American Detective Fiction    Prior to July 1891

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  Published in
Strange Stories of a Detective; or, Curiosities of Crime. New York: Dick and Fitzgerald, 1863. 59-61.
How Sergeant Barker’s Prisoner Escaped

by A Retired Member of the Detective Police
[William Russell]

  justice, as in olden times, they have got to be mischievous, and oftentimes—as in the case I now speak of—mere dodges to help an escape. Being somewhat his criminal guardian, I was selected to care for him on his way to the judge’s chambers and back again. The argument over, he was remanded; for there was nothing in the points made ‘for the liberty of this citizen,’ as the counsellor with much bombast contended.
“Just by the corner of Leonard and Elm streets, as we were going to the Tombs, two intensely countrified fellows came along, and as quick as lightning seized me by each arm, and just as quickly my prisoner cut and run toward Broadway. The thing was so bold and audacious, I was for a moment paralyzed, and they held tightly, too, I assure you. In an instant there was a crowd. ‘Help me,’ I cried, ‘I am an officer!’ The crowd came close the men released me. One said, ‘I will get an officer;’ the other cried, ‘Oh, the fellow’s drunk,’ and off they went, everybody laughing like mad, . . .


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WE were talking last week about the queer manner in which the French jailbird, “Parot,” got away from the inspector, and I had irreverently sneered at the latter, when “John” cried, “Be easy, my boy! your prisoners will escape despite your best vigilance; so listen.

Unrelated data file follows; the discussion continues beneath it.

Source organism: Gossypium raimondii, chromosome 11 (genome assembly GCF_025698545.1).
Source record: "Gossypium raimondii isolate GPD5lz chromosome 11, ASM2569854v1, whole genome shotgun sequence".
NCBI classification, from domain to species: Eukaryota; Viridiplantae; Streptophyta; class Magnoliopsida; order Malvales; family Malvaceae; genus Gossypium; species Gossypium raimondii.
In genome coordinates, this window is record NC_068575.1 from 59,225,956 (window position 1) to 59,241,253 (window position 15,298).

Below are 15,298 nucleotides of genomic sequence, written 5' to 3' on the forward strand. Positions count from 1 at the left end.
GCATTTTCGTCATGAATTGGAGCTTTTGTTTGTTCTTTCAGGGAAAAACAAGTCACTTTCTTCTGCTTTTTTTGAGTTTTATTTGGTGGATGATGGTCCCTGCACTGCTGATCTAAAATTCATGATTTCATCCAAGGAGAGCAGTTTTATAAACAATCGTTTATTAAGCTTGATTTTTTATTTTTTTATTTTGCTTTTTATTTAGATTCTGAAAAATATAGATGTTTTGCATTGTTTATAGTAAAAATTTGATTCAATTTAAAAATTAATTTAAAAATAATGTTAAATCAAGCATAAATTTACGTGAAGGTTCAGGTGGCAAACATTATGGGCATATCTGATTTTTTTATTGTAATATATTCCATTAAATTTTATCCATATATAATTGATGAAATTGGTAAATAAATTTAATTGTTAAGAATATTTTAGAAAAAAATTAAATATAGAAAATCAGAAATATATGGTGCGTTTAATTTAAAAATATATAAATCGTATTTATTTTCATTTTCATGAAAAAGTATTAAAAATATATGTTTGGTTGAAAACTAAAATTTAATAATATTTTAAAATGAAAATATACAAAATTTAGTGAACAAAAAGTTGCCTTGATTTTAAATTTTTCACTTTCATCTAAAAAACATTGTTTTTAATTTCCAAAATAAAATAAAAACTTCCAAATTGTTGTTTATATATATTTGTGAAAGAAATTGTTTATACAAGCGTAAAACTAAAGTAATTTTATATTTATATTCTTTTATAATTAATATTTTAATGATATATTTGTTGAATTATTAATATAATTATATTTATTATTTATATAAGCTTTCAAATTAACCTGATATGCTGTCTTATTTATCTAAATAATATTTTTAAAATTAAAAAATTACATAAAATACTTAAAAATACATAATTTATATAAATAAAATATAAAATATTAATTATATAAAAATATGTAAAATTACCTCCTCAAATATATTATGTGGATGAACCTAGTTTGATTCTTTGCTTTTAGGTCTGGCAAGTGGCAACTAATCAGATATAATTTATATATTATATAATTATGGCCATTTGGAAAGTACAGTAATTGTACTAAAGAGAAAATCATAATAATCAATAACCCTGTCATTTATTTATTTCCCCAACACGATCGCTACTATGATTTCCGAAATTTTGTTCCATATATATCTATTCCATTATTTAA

“Several years ago I had with much difficulty arrested a clerk of a leading jewelry house, who for a long time had not only successfully purloined from his employers, but had as successfully diverted suspicion from himself. He made no confession when apprehended, and was very sullen; but I got facts enough to give me a clue that the property he had taken was sold to the Ehrwitz Brothers, who for a series of years had defied by their finesse all the exertions of police and magistrates. After commitment he was ‘habeas corpused’—plague on those bothersome writs! Instead of being helps to




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